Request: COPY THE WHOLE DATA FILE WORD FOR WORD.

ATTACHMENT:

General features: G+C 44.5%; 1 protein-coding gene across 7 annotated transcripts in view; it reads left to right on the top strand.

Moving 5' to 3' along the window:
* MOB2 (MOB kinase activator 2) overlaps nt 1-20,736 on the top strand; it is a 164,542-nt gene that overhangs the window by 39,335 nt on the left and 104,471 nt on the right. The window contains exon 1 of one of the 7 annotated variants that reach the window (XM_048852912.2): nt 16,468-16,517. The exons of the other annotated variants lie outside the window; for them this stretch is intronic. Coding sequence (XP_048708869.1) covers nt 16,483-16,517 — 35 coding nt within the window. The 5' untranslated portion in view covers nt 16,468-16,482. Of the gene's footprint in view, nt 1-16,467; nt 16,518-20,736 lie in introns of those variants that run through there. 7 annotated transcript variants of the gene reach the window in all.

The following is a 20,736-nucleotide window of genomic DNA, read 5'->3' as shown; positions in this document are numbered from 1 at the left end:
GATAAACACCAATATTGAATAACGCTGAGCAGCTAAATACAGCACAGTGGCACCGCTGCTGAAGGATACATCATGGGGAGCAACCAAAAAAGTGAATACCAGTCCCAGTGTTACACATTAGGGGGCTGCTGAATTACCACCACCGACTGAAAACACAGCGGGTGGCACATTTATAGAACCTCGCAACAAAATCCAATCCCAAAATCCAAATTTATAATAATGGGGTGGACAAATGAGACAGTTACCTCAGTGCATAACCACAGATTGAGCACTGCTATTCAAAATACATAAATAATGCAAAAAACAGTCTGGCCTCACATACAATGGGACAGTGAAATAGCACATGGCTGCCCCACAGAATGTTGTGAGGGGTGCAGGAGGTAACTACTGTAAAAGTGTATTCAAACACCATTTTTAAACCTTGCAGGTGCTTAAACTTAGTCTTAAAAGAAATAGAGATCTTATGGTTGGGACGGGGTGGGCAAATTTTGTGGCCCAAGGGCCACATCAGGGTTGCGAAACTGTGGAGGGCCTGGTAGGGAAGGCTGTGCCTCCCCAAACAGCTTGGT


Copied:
General features: G+C 44.5%; 1 protein-coding gene across 7 annotated transcripts in view; it reads left to right on the top strand.

Moving 5' to 3' along the window:
* MOB2 (MOB kinase activator 2) overlaps nt 1-20,736 on the top strand; it is a 164,542-nt gene that overhangs the window by 39,335 nt on the left and 104,471 nt on the right. The window contains exon 1 of one of the 7 annotated variants that reach the window (XM_048852912.2): nt 16,468-16,517. The exons of the other annotated variants lie outside the window; for them this stretch is intronic. Coding sequence (XP_048708869.1) covers nt 16,483-16,517 — 35 coding nt within the window. The 5' untranslated portion in view covers nt 16,468-16,482. Of the gene's footprint in view, nt 1-16,467; nt 16,518-20,736 lie in introns of those variants that run through there. 7 annotated transcript variants of the gene reach the window in all.

The following is a 20,736-nucleotide window of genomic DNA, read 5'->3' as shown; positions in this document are numbered from 1 at the left end:
GATAAACACCAATATTGAATAACGCTGAGCAGCTAAATACAGCACAGTGGCACCGCTGCTGAAGGATACATCATGGGGAGCAACCAAAAAAGTGAATACCAGTCCCAGTGTTACACATTAGGGGGCTGCTGAATTACCACCACCGACTGAAAACACAGCGGGTGGCACATTTATAGAACCTCGCAACAAAATCCAATCCCAAAATCCAAATTTATAATAATGGGGTGGACAAATGAGACAGTTACCTCAGTGCATAACCACAGATTGAGCACTGCTATTCAAAATACATAAATAATGCAAAAAACAGTCTGGCCTCACATACAATGGGACAGTGAAATAGCACATGGCTGCCCCACAGAATGTTGTGAGGGGTGCAGGAGGTAACTACTGTAAAAGTGTATTCAAACACCATTTTTAAACCTTGCAGGTGCTTAAACTTAGTCTTAAAAGAAATAGAGATCTTATGGTTGGGACGGGGTGGGCAAATTTTGTGGCCCAAGGGCCACATCAGGGTTGCGAAACTGTGGAGGGCCTGGTAGGGAAGGCTGTGCCTCCCCAAACAGCTTGGT